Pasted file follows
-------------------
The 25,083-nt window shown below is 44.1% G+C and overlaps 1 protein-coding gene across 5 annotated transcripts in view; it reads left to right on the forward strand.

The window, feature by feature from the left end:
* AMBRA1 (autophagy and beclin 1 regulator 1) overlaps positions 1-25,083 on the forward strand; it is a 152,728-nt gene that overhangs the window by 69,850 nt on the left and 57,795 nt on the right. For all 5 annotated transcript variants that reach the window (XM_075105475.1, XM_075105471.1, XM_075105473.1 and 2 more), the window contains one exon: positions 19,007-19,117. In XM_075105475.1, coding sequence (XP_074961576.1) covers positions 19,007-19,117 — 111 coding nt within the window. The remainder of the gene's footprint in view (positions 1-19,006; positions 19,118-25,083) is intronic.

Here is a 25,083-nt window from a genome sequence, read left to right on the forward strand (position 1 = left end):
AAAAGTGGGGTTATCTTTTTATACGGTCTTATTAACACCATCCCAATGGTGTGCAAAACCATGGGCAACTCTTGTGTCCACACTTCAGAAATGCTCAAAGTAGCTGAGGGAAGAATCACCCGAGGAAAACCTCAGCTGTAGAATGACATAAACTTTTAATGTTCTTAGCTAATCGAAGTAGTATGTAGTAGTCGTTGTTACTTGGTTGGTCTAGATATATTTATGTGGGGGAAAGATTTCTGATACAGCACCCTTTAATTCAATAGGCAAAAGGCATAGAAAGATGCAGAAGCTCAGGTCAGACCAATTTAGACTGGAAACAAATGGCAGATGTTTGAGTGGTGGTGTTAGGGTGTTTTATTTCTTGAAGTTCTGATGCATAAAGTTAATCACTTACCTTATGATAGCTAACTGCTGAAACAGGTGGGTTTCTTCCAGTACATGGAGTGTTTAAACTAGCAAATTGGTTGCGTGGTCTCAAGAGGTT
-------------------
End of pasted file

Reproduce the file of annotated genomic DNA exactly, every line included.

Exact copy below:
The 25,083-nt window shown below is 44.1% G+C and overlaps 1 protein-coding gene across 5 annotated transcripts in view; it reads left to right on the forward strand.

The window, feature by feature from the left end:
* AMBRA1 (autophagy and beclin 1 regulator 1) overlaps positions 1-25,083 on the forward strand; it is a 152,728-nt gene that overhangs the window by 69,850 nt on the left and 57,795 nt on the right. For all 5 annotated transcript variants that reach the window (XM_075105475.1, XM_075105471.1, XM_075105473.1 and 2 more), the window contains one exon: positions 19,007-19,117. In XM_075105475.1, coding sequence (XP_074961576.1) covers positions 19,007-19,117 — 111 coding nt within the window. The remainder of the gene's footprint in view (positions 1-19,006; positions 19,118-25,083) is intronic.

Here is a 25,083-nt window from a genome sequence, read left to right on the forward strand (position 1 = left end):
AAAAGTGGGGTTATCTTTTTATACGGTCTTATTAACACCATCCCAATGGTGTGCAAAACCATGGGCAACTCTTGTGTCCACACTTCAGAAATGCTCAAAGTAGCTGAGGGAAGAATCACCCGAGGAAAACCTCAGCTGTAGAATGACATAAACTTTTAATGTTCTTAGCTAATCGAAGTAGTATGTAGTAGTCGTTGTTACTTGGTTGGTCTAGATATATTTATGTGGGGGAAAGATTTCTGATACAGCACCCTTTAATTCAATAGGCAAAAGGCATAGAAAGATGCAGAAGCTCAGGTCAGACCAATTTAGACTGGAAACAAATGGCAGATGTTTGAGTGGTGGTGTTAGGGTGTTTTATTTCTTGAAGTTCTGATGCATAAAGTTAATCACTTACCTTATGATAGCTAACTGCTGAAACAGGTGGGTTTCTTCCAGTACATGGAGTGTTTAAACTAGCAAATTGGTTGCGTGGTCTCAAGAGGTT